My mother had to have a cancerous kidney removed this week, so needless to say we’ve been spending a lot of time at the hospital. Thankfully, the cancer that was discovered was determined to be fully contained within the kidney, so at 80 years of age, my mother has a pretty clean prognosis going forward.
Now I just have to deal with her recuperation. Let’s just say, historically speaking she hasn’t been the easiest of patients to care for. My father and I have our hands full!
So since we’ve been so light on time this week, we decided to rerun a post from a few years ago about how the cheater must take responsibility for recovery and marriage repair – even though they typically refuse to help – or at the very least – are hesitant to help.
Shift Responsibility to the Cheater to Recover From Infidelity
Many of you who are struggling in your efforts to recover from infidelity are voicing the concern that you are doing all the hard work to repair your marriage, while the cheater is contributing very little.
You are confused as to why, since it was the cheater who caused all of these problems, yet it is you that is picking up the pieces. I fully understand where you are coming from because I felt exactly the same way at one point.
I was the one reading all the relationship books, planning date nights, trying to be complimentary and encouraging while at the same time pleading to Doug to meet me half way. I needed so many things from him to help me to get over his emotional affair, yet there was very little effort on his part.
Of course I had formulated many reasons in my mind as to why he was being resistant, but most of these reasons contributed to my loss of security and self esteem. I just kept thinking that if I could learn how to be the perfect wife then our marriage would be OK and my pain would go away.
I have since realized that I was truly off base in my thinking.
My pain couldn’t go away until I felt secure and safe enough to continue in this marriage. I couldn’t heal until I felt loved and cared for in the way I deserved. This, I determined, was Doug’s responsibility.See more on Motorcycle Pundit
I am sure there are many reasons why the cheater is apprehensive to go this route. For one, it would take a lot of effort and patience on their part.
Honestly, I believe in many cases the cheating spouse entered the affair because it was easy. There was little work involved, yet there were such great returns. To be told after the affair that they need to put forth some effort to make you feel secure may not be up their alley.
Another obstacle could be their lack of ability to honestly communicate about their feelings and the affair. After all, if they were able to communicate their feelings before the affair happened, they probably wouldn’t have ended up in this situation to begin with.
In many cases the cheater really doesn’t know how they can help. In their eyes everything they do is wrong. They can’t seem to win. Often when they try to make things better it only makes us more emotional and upset. So most of the time they are pretty clueless as to what we need.
I would suggest that for a time you need to stop putting in so much effort to make your marriage perfect. Take the pressure off of yourself and transfer some (if not most) of the responsibility to the cheater.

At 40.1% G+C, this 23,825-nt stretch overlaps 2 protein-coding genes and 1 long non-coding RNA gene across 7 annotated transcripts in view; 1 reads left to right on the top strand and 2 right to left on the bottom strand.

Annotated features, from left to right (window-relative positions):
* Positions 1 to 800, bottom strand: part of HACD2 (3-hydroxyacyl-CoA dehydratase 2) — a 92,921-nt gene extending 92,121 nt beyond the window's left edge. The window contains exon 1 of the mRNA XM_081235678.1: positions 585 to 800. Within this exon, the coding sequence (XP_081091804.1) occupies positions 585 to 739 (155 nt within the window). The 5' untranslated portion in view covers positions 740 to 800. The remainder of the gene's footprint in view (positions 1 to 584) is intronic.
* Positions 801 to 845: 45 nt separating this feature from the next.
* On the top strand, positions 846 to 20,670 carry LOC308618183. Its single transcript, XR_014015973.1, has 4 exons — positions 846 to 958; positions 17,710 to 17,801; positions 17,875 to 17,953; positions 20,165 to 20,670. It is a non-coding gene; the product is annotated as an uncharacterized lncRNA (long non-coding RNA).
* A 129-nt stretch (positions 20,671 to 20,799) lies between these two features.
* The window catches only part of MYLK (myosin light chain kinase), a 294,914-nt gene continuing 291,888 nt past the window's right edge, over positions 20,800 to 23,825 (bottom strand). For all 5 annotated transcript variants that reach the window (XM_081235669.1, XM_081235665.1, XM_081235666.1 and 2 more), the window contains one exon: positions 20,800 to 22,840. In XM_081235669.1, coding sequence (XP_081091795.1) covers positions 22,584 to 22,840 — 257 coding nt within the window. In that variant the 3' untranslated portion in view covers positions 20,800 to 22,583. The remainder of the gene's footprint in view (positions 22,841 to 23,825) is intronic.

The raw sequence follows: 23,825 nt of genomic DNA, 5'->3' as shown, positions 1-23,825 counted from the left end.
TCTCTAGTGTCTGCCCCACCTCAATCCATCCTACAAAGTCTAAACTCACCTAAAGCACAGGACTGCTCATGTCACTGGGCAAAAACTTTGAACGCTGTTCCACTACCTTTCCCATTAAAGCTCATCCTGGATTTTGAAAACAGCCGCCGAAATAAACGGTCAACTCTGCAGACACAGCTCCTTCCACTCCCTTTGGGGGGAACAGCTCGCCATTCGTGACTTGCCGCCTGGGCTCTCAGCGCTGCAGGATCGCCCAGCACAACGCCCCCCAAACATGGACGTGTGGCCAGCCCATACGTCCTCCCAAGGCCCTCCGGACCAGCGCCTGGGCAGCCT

In our case, I think Doug knew that I would be the director of things. Since that was my primary role throughout most of our marriage, he was comfortable just sitting back and letting me take care of things.
When I decided that I wasn’t going to focus on our marriage or on being the perfect wife anymore, it gave Doug the kick in the ass that he needed. He soon realized that he had to take some of the responsibility to repair our marriage.
Believe me it was very difficult because I was afraid to stop working. I was fearful that he would return to the OW or think that I didn’t love him. But really it was a good thing because I didn’t focus so much on our relationship and I started to spend that time focusing on me instead. I focused on what I needed and how I could help myself feel better.
It also gave me time to think about what had really happened and what Doug needed to do to help me get through this. I had spent so much time focusing on everything else that is was comforting to put myself first. I knew that the first thing I needed was to feel safe again and I needed Doug to do his part to allow me to feel this way.
This included being transparent, predictable in his behavior and patient when I was having troubles with triggers and obsessions. I tried to convey to him that the way he acted toward me greatly predicted how I was going to feel.
If he told me that I was crazy, or was impatient when I had asked the same question a hundred times, then I would in turn be insecure and anxious. That cycle would continue until I felt some sense of reassurance on his part.
It took Doug a while to grasp this concept, but by explaining to him why I felt the way I did and what I needed from him to make me feel safe, it finally sunk in. The way he handled my insecurities greatly helped to diminish my pain.
Even though it was more or less trial and error, I believe we finally reached common ground on what I needed from him so he was also able to put his guard down and not be so anxious and frustrated every time I had an episode.
If the cheater takes the responsibility for their actions, a couple can definitely recover from infidelity and build a better marriage. It’s not going to happen overnight, so be prepared for a long hard road ahead, but you can get there eventually. You just need to give the cheater the map to get there!
If you want to know the 24 “tasks” that we’ve determined a cheater must perform in order for you to recover and heal from an affair, then check out our program, Healing from an Affair: A cheater’s guide for helping your spouse heal from your affair.